by Aaron Schlesinger, Senior Software Engineer at StackMob
Developers choose to build for iOS first because Android development demands more resources. Developers have to build apps for a wide variety of hardware, OS versions, and a new Java runtime.
But we all know Android’s market share is big and getting bigger — so why not embrace it? We can capitalize on the improvements being made in the developer ecosystem and give users what they want: native look and feel, performance, and feature integration.
All we need to build quality apps is good planning and a deep understanding of the ecosystem.
Android is continuously improving and it is still possible for small teams to build high quality apps. First, Android fragmentation is less of a problem than it first seems. Since 25 percent of all 500 million Android devices run Jelly Bean 4.2 and 4.3, you can still reach 125 million devices fairly simply. You can avoid multi-OS testing and you can use the latest APIs, without having to build fallbacks or workarounds.
Also, the technical community matures as fast as the user base grows. Google and others are releasing and improving official SDKs for their services, and a growing developer ecosystem is producing rich Android libraries for common tasks.
The Android core library is well documented with guides, references, and how-tos, and most importantly the IDE and packaging system recently got a big boost with Android Studio and Gradle.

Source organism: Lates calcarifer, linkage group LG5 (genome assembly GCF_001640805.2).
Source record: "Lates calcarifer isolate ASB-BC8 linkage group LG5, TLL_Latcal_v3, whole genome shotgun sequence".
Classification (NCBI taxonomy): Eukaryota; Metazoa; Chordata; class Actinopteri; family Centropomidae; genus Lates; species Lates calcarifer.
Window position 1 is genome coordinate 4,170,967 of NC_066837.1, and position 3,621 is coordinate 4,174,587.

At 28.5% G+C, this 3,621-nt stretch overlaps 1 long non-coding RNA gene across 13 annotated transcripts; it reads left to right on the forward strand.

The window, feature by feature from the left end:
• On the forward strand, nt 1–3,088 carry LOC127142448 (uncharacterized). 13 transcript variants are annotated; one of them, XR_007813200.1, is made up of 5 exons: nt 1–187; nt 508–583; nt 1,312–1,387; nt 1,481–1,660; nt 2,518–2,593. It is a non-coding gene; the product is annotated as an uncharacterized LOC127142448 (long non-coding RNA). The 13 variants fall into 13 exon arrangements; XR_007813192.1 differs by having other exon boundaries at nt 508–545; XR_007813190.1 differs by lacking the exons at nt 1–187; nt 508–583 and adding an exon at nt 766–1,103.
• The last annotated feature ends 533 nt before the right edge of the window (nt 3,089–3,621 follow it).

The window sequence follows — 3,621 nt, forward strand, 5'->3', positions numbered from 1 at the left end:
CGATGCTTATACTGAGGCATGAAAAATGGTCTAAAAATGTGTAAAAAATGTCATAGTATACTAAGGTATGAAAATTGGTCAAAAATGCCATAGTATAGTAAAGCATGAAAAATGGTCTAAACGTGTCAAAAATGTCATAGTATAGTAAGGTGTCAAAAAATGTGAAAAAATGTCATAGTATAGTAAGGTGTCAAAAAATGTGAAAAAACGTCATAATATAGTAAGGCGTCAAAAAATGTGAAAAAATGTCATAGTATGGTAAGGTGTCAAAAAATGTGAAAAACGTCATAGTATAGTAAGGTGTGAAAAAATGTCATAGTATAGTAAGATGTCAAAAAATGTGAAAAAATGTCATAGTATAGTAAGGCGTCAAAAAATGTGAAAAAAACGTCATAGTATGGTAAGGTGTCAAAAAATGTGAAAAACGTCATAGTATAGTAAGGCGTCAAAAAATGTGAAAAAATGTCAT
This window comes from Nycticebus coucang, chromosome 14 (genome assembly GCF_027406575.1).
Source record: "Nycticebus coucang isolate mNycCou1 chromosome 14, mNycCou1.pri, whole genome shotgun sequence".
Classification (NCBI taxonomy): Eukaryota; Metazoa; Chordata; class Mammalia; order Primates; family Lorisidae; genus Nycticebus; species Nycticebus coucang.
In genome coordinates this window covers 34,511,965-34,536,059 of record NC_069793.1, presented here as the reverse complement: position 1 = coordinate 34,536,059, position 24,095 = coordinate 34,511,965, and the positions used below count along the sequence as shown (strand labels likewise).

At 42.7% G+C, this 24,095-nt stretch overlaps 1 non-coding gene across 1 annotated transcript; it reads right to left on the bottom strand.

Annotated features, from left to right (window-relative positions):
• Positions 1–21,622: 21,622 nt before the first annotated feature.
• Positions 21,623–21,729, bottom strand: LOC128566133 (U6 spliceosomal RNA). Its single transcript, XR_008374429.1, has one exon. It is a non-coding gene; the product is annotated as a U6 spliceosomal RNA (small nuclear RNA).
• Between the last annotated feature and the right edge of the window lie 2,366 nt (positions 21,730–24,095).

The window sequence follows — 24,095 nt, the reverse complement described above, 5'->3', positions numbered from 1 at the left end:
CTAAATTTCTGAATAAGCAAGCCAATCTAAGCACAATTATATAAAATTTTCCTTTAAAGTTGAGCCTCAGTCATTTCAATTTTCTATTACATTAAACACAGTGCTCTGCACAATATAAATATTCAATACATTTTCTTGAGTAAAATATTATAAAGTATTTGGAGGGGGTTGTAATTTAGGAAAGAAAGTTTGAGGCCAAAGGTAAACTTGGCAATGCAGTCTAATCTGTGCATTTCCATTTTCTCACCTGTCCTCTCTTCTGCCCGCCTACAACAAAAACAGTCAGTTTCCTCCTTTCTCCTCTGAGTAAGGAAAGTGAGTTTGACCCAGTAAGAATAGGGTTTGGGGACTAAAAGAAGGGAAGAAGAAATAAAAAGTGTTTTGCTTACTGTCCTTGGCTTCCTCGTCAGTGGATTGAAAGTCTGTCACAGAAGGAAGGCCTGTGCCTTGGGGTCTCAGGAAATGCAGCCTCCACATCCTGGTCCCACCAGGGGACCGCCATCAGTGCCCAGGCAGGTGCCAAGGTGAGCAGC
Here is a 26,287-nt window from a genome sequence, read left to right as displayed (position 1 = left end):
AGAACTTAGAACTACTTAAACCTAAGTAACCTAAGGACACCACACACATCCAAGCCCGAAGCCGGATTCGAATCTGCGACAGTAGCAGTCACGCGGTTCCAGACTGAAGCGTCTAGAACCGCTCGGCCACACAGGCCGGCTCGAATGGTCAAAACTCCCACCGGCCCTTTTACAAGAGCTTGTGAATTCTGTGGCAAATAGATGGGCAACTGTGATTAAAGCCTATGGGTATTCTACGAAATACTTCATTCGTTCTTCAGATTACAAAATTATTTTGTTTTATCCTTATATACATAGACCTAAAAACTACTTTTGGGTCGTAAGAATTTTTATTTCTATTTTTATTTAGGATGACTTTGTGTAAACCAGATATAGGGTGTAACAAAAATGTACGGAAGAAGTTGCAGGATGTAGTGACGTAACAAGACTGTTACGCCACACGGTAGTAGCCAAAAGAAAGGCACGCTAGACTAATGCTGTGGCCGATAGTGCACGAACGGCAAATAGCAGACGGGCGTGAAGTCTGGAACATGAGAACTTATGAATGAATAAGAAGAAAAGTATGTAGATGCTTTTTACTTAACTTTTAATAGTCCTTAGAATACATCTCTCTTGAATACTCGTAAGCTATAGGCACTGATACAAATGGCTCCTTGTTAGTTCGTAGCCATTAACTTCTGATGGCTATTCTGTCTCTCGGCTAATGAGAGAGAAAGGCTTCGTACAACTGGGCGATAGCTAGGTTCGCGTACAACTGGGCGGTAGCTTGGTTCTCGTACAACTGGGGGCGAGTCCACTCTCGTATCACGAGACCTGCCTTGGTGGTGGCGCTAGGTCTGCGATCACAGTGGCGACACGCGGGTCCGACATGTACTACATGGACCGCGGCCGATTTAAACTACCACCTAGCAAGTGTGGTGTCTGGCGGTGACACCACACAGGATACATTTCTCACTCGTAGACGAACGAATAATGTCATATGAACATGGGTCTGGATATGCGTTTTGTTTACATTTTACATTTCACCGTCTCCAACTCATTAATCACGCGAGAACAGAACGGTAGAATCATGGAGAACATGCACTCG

Taking Advantage of Recent Improvements
These core improvements enable higher-level abstractions. There’s likely a library that does what your app needs. Rely on stable libraries so you don’t have to do the system/integration testing yourself, and focus on libraries that are used in existing Android apps.
Beyond libraries, use the familiar model-view-controller (MVC) pattern for your app’s design. Just as in iOS apps, the separation between components will help with concurrency, performance and code organization.
Going Further: Using the Server
Now is a good time to move your app’s data and some of your app’s logic to the server. You’ll end up with less logic on the client, easy ability to build other apps on other hardware or platforms, and most importantly a smaller app footprint. Move more code to your server where you have tight control over the OS, runtime and hardware, and you’ll have less to test in your app.
Fragmentation is here to stay, and as Android makes its way into new hardware, it will grow, but our tools will improve also. Use existing libraries when you can, build your app using the MVC pattern and put your data and core logic on the server. These tools are here to make your apps smaller and easier to build for more platforms.
Before StackMob, Aaron worked at Zynga building some of their biggest backend systems for their games, supporting millions of concurrent users and hundreds of millions of users in total. Before that, he worked at Microsoft building the Mac Office suite of applications, during which he built a new distributed testing infrastructure for automated testing.